"James Michael Howard" <jmhoward at arkansas.net> wrote in message
news:67j4bvg524dfv026a8291iod9ikd8vrtjs at 4ax.com...
| It could simply mean that what we call opioids in vitro are part of
| growth mechanism. So, one would expect to find these on cancer
Turn-about is fair-play, but that'd put them in all cells., which
would've been fundamental knowledge by now, akin to, say, ion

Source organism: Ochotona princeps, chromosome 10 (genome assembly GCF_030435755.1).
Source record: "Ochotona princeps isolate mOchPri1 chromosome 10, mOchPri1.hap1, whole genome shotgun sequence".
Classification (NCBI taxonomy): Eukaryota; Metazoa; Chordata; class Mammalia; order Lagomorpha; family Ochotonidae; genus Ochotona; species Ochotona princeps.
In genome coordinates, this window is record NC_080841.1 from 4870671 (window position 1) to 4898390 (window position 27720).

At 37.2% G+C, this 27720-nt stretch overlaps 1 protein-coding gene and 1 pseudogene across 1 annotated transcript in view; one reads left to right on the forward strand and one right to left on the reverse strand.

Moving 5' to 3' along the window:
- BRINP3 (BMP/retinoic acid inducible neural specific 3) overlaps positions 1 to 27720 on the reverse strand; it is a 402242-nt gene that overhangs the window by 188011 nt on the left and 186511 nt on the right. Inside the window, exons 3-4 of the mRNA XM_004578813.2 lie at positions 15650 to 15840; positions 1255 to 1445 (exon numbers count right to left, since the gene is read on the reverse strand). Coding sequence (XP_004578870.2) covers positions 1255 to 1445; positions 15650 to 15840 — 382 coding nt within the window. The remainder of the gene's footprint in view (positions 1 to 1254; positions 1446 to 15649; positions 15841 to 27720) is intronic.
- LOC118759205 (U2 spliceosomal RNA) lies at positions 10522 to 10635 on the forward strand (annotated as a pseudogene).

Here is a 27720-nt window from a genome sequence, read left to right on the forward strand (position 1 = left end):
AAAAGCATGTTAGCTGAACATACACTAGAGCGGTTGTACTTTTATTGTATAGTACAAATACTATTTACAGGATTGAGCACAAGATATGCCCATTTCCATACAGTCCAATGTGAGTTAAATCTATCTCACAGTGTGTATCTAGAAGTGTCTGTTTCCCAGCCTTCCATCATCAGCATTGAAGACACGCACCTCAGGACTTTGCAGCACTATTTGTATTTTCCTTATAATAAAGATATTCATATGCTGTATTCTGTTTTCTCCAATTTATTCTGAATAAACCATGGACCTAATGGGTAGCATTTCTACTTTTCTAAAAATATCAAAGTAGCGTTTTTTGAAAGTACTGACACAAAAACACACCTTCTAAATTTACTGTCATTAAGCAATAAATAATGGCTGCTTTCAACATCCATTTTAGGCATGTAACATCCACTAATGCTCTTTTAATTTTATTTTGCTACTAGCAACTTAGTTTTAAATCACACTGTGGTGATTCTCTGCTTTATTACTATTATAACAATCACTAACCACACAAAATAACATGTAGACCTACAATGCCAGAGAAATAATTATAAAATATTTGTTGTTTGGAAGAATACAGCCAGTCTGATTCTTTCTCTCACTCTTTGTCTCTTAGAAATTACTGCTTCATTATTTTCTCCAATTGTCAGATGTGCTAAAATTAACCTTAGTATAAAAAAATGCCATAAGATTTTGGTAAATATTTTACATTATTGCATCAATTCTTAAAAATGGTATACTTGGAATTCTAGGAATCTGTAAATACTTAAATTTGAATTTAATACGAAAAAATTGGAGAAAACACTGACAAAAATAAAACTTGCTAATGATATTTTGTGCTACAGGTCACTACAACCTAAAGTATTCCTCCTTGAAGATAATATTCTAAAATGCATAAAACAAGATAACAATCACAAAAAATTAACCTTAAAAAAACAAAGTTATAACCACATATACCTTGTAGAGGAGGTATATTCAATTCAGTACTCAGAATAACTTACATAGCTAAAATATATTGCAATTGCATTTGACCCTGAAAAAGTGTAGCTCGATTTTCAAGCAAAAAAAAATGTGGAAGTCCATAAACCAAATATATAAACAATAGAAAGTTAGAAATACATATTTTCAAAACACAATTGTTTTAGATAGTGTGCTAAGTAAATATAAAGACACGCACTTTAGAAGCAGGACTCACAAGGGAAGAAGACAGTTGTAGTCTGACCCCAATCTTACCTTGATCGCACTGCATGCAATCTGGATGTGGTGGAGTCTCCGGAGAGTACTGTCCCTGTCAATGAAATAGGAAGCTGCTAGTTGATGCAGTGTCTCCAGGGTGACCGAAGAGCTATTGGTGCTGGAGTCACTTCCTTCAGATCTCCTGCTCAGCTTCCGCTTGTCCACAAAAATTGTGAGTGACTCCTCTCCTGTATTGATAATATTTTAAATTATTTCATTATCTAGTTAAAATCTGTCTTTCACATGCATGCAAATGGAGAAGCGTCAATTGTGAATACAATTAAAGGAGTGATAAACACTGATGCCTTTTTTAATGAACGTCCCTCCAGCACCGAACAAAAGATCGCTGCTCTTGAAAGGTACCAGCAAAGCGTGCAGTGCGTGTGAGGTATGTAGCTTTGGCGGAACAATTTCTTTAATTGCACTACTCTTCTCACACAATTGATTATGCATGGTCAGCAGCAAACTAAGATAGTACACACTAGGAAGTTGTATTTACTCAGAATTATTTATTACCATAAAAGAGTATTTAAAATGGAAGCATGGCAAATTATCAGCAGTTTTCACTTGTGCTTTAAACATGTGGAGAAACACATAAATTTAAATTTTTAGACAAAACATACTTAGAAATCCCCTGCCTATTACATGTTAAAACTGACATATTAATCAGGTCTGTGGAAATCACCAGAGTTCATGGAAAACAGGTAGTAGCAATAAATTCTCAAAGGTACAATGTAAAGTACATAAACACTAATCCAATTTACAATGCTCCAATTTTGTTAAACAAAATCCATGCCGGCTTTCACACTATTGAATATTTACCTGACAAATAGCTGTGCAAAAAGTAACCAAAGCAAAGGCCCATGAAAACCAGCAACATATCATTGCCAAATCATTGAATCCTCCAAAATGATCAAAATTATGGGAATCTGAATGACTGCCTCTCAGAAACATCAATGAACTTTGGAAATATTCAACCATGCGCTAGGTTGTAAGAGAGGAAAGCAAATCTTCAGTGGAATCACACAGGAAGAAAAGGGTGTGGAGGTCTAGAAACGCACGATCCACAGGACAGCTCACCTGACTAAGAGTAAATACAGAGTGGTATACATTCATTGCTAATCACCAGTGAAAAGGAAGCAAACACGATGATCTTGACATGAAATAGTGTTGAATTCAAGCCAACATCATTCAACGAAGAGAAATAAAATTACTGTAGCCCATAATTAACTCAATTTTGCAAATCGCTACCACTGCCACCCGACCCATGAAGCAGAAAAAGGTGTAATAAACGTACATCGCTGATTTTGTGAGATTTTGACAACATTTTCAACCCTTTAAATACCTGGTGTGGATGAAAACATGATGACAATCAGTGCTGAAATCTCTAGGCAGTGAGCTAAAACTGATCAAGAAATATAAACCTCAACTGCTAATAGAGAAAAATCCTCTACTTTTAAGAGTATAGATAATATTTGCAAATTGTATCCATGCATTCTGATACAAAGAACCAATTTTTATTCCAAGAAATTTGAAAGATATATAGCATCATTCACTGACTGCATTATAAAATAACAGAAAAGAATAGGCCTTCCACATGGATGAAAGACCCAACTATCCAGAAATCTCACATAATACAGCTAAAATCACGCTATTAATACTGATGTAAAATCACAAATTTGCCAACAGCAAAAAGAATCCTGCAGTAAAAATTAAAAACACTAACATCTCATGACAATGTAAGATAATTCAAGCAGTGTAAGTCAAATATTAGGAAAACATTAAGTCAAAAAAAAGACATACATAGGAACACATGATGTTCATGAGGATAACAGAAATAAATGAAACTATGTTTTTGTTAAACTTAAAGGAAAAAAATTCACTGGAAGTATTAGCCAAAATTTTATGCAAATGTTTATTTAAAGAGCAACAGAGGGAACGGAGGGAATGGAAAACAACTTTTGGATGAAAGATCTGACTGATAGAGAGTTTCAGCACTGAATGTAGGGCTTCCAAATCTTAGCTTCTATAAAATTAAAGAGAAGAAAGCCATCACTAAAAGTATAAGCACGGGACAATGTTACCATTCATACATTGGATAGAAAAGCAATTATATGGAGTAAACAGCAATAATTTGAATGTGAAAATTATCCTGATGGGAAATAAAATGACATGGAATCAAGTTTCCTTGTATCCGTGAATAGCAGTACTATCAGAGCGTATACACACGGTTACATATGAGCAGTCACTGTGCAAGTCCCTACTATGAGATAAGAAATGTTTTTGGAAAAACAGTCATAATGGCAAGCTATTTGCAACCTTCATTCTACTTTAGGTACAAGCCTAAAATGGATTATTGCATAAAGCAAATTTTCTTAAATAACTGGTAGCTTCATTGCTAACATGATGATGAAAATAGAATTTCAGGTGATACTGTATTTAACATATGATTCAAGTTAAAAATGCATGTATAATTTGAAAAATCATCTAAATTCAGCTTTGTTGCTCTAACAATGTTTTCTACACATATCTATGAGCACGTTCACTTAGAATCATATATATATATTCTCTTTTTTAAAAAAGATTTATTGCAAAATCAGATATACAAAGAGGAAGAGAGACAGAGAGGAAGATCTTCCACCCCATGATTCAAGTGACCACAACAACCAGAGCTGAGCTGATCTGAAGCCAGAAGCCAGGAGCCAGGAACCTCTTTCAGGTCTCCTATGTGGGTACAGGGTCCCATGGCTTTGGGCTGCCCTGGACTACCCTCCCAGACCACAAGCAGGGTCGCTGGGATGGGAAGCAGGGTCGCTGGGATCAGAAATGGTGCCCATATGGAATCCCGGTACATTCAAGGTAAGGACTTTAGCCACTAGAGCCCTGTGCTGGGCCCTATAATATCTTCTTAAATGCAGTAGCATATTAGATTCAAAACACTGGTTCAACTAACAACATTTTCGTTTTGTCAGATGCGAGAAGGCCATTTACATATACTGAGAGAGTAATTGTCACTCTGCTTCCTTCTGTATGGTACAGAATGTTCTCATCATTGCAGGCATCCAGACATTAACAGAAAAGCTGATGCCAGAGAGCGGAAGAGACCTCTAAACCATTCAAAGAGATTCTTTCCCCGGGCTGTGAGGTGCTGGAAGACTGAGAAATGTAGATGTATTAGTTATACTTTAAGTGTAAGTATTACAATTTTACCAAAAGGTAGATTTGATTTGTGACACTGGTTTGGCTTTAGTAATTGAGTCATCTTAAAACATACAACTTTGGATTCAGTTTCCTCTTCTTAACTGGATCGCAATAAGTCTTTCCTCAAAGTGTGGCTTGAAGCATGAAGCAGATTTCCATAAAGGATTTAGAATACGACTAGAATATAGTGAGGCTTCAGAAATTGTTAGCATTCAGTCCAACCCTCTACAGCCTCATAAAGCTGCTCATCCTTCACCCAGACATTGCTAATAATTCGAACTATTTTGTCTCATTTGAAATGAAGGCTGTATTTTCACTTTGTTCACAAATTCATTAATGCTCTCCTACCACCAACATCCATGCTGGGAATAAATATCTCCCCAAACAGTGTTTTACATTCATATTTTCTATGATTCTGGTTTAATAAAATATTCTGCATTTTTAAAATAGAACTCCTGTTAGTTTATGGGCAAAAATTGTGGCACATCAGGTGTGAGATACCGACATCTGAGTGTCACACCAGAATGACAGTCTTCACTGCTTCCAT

Would make for an 'interesting' buzz, though, but wouldn't be all
that wonderful, because endoginous opiates can shut down killer-cell
function [which might be a synergy that cancer cells take advantage
of(?) with respect to my hypothesized endogenous-opiate reaction to
the relative disorder asserted by cancer cells - if so, perhaps this
'tool' of cancer can be taken away from it(?)].
K. P. Collins